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Old 08-02-2010, 10:29 AM   #4
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Quote:
Originally Posted by John Haggerty View Post
I have a 2008 Subaru Outback 4cyl, automatic, that I used to pull my pop-up, and a Dodge Dakota I use to pull my Scamp 16 SD. I always wondered if the Subaru would be capable of pulling the Scamp so I gave it a short 40 mile trial today on local roads, small hills, and Interstate (up to 65 MPH).
In order to meet Subaru's limits for my Subaru (2700 lbs, and 200 lb tongue weight) for this test, I had to temporarily remove the battery and the two propane tanks. That dropped the tongue weight to 200 lbs. Subaru recommends 8% tongue weight, so that means I can't exceed 2500 lbs on the trailer, or either the tongue weight goes above 200 lbs, or it drops below 8%.
I'm happy to report that the Subaru exceeded my expectations on this test, so I now know that I can use it as a backup if the need arises, as long as I keep the balance to stay within limits . I can replace my front battery with a sealed Optima battery in the back, and drop down to a single propane tank in the front to balance the tongue weight at or below 200. I'll also need to minimize what I carry in the Scamp to keep it under 2500 lbs.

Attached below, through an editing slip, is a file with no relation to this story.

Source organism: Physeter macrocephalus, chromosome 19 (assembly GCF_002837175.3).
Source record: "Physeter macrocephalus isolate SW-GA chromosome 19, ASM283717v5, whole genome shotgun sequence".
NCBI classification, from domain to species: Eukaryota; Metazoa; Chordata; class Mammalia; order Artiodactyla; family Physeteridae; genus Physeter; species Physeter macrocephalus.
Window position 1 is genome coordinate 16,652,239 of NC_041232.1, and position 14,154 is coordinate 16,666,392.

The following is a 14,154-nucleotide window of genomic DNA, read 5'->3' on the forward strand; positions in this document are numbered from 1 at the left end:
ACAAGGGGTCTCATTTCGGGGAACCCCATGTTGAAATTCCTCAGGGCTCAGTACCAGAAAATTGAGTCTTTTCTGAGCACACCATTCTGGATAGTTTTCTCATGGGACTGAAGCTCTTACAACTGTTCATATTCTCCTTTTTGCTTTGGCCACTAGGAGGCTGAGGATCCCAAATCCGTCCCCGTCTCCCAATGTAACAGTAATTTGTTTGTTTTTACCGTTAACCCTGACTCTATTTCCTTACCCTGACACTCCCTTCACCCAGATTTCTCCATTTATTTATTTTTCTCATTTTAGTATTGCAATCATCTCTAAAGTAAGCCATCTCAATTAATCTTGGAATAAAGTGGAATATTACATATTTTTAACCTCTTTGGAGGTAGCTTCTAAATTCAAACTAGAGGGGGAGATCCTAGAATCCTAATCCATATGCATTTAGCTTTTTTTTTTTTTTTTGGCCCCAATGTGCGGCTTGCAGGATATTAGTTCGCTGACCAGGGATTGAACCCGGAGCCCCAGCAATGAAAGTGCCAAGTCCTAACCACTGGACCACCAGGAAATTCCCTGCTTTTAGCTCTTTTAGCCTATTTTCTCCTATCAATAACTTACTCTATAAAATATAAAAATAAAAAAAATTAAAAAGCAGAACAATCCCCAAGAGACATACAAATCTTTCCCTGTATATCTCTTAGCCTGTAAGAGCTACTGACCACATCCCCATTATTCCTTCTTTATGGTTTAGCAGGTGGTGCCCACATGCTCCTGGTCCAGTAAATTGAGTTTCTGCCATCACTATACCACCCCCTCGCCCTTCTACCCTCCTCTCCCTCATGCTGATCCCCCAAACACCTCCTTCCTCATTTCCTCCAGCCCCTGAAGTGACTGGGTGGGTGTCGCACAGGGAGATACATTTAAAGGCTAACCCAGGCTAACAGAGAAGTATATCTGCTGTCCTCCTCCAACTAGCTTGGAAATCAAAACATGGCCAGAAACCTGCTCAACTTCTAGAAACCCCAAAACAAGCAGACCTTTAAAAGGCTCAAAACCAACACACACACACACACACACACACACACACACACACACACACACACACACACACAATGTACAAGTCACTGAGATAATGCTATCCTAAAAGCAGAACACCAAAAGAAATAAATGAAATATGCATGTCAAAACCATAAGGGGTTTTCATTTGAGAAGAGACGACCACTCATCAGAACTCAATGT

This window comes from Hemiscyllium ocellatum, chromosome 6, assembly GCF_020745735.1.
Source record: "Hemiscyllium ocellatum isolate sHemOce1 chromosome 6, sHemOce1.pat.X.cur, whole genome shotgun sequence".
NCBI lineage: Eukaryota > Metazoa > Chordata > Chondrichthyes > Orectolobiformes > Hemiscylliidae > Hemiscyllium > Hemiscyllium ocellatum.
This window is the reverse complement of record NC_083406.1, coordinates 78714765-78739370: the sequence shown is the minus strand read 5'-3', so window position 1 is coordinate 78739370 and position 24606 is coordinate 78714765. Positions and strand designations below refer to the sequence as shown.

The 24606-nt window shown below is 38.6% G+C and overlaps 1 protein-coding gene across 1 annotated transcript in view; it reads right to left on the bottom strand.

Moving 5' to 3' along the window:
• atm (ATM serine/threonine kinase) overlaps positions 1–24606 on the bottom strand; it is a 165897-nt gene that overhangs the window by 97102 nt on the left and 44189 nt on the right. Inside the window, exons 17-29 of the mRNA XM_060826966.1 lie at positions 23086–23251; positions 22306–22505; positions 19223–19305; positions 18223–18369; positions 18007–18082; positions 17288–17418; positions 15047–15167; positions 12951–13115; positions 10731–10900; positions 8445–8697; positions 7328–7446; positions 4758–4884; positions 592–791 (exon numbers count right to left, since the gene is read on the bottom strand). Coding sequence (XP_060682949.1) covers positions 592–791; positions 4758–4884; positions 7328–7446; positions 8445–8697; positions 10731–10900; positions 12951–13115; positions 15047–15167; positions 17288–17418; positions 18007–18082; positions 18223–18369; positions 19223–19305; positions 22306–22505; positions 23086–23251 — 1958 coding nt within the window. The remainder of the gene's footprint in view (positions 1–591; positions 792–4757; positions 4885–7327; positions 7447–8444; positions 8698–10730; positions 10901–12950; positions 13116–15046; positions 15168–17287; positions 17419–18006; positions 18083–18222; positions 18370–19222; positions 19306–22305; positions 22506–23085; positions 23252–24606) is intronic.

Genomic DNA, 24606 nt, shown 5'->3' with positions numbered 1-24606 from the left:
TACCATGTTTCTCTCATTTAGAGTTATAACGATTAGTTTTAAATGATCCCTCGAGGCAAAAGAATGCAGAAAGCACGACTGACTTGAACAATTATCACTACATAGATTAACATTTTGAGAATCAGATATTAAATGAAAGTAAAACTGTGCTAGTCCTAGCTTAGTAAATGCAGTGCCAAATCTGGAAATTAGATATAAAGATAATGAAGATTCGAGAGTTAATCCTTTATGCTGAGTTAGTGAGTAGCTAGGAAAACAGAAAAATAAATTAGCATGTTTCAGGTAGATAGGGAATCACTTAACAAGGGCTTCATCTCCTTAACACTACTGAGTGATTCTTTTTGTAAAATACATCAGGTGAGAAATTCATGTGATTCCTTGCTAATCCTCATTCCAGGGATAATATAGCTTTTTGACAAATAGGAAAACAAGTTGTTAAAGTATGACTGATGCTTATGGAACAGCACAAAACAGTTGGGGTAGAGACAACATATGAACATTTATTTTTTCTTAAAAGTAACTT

The Subaru surprised me. It seemed to take the small hills better than my V8 Dakota, with less downshifting required, and although the fuel mileage dropped below the normal 28 on the highway without a trailer, the 17.4 I got towing was still better than the 14.5 I recently got with my Dodge.
My Scamp weighs 2460 with a half full water tank, so dropping to 1 propane tank and travelling with empty tanks will still give me a "little" bit of carrying capacity in the Scamp.
I know a lot of people have been asking about Subaru Outback and the Scamp 16 lately, so maybe this will help them decide. If I was ordering a Scamp 16 new and had an Outback, I would just try to keep the options down and keep the Scamp as light as possible to help you stay within the limits.
I have a transmission cooler on my Outback, and electric brake controllers to help keep things in check, and a 5" lift on my receiver drawbar to keep the Scamp level.

Thanks John for posting this. I have an 2010 Outback and was on the edge of getting a 16' or 13' Scamp. Scamp told me that it can be done with one tank and no AC or Awning. I have a friend who fultimes and his advice was not to forget what your stuff weights. Fully loaded and ready to travel. I'm pretty convice to go with the 13' so I do not have to worry about the weight issue. I also want to carry two kayak's/bikes and othe fun stuff. Cheers

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Old 08-02-2010, 04:46 PM   #5
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Quote:
Originally Posted by Carol H View Post
Funny that your Outback has a 2700lb weight limit my 2007 Outback has a 3000lb limit when using electric brakes on the trailer. .
Carol:

According to Subaru Warranty, and Towing information page
the towing capacity of the 2008 Subaru Outback 6 cylinder is 3000 pounds and the towing capacity of the 2008 Subaru Outback 4 cylinder is 2700 pounds, both assuming you are using electric brakes.

Brian